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A House committee on Tuesday moved Utah one step closer to abolishing the death penalty, despite the pleas from the families of victims whose killers sit on the state's death row.
SB189 passed on a 6-5 vote and will move to the full House for consideration with just two days left in the 2016 legislative session.
"Ralph Menzies murdered my mom 30 years ago. He took her up the canyon, tied her to a tree, smashed her head with a rock and slit her throat from ear to ear. That's my life," said Matt Hunsaker, who was 10 when his mother, Maurine was killed in 1986. "There's not a day that goes by that we don't think of my mom."
Hunsaker said he now takes care of his 85-year-old grandmother and doesn't know if she'll live to see Menzies, who was sentenced to die for the crime, executed.
"She wants to see justice for her daughter," Hunsaker said.
SB189 would eliminate the death penalty as a punishment for first-degree felony murder, effective May 10, and leave life in prison without the possibility of parole, or 25 years to life as the remaining punishments. The bill would not affect the prosecution of any capital case already underway, nor stop Utah from carrying out the executions of the nine men currently on the state's death row.
Bill sponsor, Sen. Steve Urquhart, R-St. George, told the committee he sees three main reasons that Utah should no longer use the death penalty: The costs of appeals; the decades between conviction and execution, which causes suffering for the family of victims and the imperfection of governments, which have sometimes executed innocent persons.
"Theoretically, the death penalty, it probably makes some sense," said Urquhart, who previously favored capital punishment. "But in reality, in Utah, the death penalty makes absolutely no sense."
On average, it takes nearly 25 years for those on Utah's death row to be executed following conviction and a 2012 study found that costs the state roughly $1.6 million per inmate, which far exceeds the amount spent on inmates sentenced to life in prison without the possibility of parole, he said.
National statistics suggest that roughy 4 percent of all death row inmates were wrongly convicted.
Urquhart said he understood that the families of victims are divided on their support of capital punishment.
Defense attorney Steven Shapiro, whose parents were murdered in Arizona four years ago spoke in favor of SB189, telling lawmakers his family does not want to suffer through the years of waiting for a resolution in the case. Nor does Shapiro, who has himself represented accused killers, want to know they will have decades to pursue appeals.
"I don't want them to have hope," he said.
Nathan Coates, who spoke on behalf of his wife, was unequivocal in his opposition.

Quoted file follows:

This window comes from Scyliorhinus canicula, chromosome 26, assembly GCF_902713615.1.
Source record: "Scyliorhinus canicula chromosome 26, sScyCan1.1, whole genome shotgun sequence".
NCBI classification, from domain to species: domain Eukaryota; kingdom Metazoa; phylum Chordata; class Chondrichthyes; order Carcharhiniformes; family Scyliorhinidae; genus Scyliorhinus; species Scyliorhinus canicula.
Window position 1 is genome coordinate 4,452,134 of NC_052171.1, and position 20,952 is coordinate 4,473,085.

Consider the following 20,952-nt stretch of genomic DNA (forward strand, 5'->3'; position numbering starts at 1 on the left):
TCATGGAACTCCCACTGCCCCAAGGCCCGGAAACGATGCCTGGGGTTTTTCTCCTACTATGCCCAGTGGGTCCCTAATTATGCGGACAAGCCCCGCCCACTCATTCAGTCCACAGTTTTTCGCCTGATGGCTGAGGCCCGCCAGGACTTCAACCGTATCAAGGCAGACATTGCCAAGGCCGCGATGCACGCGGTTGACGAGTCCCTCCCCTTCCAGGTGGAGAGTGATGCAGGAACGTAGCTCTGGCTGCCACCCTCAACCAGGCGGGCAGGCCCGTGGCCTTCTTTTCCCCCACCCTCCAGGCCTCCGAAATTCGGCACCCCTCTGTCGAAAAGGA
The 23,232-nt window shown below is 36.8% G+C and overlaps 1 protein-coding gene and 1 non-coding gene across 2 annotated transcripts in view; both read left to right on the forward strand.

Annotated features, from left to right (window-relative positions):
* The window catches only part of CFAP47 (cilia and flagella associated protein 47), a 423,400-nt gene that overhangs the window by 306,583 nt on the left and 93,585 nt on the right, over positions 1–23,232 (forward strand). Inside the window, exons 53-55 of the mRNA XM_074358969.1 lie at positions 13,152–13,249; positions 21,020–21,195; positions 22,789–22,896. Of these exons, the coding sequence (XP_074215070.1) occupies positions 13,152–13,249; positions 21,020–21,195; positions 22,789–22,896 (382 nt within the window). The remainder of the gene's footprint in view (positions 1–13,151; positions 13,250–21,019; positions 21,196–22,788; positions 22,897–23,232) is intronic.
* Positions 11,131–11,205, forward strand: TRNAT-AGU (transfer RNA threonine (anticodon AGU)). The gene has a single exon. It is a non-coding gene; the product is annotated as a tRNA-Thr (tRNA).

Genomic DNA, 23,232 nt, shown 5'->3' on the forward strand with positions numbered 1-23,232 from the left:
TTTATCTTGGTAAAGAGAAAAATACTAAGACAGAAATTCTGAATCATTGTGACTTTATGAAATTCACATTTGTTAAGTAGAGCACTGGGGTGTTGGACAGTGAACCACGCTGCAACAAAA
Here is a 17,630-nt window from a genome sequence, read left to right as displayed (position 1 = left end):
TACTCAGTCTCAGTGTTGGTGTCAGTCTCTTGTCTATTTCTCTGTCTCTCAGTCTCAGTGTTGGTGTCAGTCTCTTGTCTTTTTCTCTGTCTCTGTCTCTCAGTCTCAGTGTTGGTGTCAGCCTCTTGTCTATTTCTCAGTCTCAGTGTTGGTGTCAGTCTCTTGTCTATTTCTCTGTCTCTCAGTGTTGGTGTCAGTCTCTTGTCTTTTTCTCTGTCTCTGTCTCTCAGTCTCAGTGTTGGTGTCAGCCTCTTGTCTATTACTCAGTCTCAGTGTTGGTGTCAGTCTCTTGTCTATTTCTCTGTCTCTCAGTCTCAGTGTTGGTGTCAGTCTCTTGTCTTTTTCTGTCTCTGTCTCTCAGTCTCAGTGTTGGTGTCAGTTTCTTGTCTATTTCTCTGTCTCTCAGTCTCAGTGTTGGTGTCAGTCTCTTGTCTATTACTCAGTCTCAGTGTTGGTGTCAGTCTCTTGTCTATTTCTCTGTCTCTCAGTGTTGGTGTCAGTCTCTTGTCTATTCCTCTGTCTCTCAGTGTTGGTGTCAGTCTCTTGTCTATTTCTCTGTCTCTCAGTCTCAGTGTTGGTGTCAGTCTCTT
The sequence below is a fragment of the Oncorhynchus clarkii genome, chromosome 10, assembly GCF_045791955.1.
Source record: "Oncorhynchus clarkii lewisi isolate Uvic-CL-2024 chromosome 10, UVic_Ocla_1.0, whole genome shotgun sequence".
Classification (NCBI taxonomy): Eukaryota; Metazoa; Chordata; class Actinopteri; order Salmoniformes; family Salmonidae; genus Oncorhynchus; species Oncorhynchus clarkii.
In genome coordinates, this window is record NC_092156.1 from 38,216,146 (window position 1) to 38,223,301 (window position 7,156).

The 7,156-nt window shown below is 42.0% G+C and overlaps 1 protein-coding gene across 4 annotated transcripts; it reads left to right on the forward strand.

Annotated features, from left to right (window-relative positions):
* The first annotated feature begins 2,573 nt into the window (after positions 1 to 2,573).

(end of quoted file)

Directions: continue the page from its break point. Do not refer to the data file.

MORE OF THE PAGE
"When an individual in a heinous way chooses to remove a life from others, their life should be on the table," he said. "Generations are affected by the loss of my wife's family being murdered.
In 1991, Linae Tiede Coats and her sister watched as their mother and maternal grandmother Kay Tiede, 49, and Beth Potts, 70 were fatally shot by Von Lester Taylor at the family's Summit County cabin. Taylor, who was on the run from a halfway house, also shot and wounded their father, Rolf Tiede, 51, before setting the cabin on fire and kidnapping the girls.
Taylor pleaded guilty to two counts of capital murder and a jury sentenced him to die in 1991. He is one of the nine on Utah's death row.
Nathan Coates asked lawmakers to consider sending SB189 to an interim committee for study.
"I would submit to you that this is an issue that may require a lot more time and deliberation," he said. "The victims need to be known, they need to be understood."
Rep. Brad Daw, R-Orem, proposed holding the bill, saying lawmakers should instead spend time working on ways to fix what all agree is a broken system.
"This bill takes us in the wrong direction," said Daw.
Rep. Kay McIff, R-Richfield, a former judge presided over the trial of death-row inmate, Troy Kell, who stabbed a fellow prison inmate to death in 1996. He joined other lawmakers in expressing support for the death penalty, even though its application is sometimes uneven.
"The system is not working well," said McIff. "It's a subject whose time has come for conversation."
If the SB189 were to pass the House, it could face a potential veto from Gov. Gary Herbert, who has said he supports retaining the death penalty for the most heinous crimes.
Herbert's spokesman, Jon Cox, has said the governor has not decided yet whether he would veto the repeal if it arrives on his desk.
Recent polls have indicated broad public support for the death penalty in the state, with 69 percent of Utahns approving of the penalty in a Salt Lake Tribune/Hinckley Institute of Politics poll in early January. Only 19 percent disapproved and 12 percent were unsure.